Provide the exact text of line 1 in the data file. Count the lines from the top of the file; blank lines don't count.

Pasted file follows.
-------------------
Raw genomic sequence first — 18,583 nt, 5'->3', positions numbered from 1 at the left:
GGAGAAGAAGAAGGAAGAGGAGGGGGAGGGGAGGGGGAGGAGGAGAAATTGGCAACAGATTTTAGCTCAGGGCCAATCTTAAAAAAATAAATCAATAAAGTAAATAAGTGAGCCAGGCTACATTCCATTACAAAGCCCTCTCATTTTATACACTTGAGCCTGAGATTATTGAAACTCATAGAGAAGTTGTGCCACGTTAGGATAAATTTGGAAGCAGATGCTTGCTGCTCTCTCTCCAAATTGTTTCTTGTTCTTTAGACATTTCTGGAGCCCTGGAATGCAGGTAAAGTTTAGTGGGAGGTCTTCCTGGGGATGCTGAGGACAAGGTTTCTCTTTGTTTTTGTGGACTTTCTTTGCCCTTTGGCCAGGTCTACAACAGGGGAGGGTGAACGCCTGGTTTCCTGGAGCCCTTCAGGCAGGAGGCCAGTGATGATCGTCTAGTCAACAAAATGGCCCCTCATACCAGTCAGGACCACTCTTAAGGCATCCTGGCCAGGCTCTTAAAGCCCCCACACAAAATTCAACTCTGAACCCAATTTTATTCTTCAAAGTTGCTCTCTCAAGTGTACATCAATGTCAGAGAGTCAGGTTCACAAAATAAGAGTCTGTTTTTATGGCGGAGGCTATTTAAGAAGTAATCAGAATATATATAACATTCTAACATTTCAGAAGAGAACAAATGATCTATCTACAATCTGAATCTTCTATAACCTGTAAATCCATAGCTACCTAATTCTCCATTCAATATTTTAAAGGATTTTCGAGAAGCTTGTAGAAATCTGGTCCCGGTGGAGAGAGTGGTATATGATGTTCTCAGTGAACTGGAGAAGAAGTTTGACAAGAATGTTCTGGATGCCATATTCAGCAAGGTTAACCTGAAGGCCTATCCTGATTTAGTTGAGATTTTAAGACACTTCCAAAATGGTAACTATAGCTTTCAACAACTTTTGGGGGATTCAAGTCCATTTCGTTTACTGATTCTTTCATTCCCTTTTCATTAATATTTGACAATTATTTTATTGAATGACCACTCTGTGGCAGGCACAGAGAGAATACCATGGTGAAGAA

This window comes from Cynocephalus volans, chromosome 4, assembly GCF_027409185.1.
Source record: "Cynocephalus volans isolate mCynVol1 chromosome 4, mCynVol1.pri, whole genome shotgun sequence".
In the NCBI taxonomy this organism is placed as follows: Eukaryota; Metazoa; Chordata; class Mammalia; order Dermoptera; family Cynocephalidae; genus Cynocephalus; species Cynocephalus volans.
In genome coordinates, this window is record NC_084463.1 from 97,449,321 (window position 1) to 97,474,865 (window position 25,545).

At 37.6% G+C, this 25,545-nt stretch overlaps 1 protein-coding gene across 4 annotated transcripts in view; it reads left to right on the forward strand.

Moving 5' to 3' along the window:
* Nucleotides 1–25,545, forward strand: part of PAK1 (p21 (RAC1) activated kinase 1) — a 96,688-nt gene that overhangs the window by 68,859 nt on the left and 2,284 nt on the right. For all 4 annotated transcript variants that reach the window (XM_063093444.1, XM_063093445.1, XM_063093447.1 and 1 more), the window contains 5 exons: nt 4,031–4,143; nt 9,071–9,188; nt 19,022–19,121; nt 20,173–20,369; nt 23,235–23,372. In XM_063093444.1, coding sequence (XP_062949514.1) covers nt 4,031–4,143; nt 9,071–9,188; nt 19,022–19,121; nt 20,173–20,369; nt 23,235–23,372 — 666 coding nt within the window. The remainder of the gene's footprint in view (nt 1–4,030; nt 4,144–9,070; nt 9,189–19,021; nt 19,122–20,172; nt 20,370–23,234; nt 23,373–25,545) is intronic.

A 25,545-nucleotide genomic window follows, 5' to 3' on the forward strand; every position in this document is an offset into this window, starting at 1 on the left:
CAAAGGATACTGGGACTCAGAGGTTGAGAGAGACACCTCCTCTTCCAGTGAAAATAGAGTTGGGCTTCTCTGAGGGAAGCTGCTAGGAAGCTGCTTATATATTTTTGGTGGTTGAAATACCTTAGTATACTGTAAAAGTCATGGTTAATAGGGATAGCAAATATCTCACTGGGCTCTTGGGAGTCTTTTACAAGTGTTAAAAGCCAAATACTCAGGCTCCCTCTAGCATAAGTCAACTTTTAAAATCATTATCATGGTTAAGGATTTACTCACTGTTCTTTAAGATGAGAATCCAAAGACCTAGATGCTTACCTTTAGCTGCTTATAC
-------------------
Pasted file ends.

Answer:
Raw genomic sequence first — 18,583 nt, 5'->3', positions numbered from 1 at the left: